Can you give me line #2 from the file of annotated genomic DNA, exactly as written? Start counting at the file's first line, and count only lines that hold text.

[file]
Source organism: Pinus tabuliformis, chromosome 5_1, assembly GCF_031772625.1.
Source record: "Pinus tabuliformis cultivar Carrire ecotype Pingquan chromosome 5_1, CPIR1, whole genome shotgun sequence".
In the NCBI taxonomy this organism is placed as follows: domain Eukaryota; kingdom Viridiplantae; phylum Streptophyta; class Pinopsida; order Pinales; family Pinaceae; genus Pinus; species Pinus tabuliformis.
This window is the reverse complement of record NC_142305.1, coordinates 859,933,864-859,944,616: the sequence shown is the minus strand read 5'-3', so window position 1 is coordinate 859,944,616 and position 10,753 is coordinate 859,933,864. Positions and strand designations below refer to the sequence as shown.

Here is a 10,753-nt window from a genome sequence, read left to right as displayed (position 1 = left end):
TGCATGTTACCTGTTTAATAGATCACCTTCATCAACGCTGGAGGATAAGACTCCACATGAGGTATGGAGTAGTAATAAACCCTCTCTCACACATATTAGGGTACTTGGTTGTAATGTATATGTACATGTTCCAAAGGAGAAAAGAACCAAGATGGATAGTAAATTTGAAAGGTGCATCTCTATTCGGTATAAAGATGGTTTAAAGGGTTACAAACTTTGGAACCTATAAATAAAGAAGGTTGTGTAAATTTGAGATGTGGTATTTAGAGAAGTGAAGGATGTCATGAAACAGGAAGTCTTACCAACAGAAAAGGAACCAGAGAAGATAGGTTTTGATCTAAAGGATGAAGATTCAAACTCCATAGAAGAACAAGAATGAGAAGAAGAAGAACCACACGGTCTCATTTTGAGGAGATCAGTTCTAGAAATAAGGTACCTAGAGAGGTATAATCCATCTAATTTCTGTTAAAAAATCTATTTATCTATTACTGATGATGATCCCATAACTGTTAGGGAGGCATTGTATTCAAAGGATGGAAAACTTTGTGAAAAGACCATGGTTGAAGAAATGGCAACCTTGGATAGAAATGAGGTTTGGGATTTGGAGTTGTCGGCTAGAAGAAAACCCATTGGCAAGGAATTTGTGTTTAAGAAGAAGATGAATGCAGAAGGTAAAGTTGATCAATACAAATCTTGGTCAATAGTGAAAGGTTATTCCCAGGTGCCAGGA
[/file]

Source record: "Pinus tabuliformis cultivar Carrire ecotype Pingquan chromosome 5_1, CPIR1, whole genome shotgun sequence".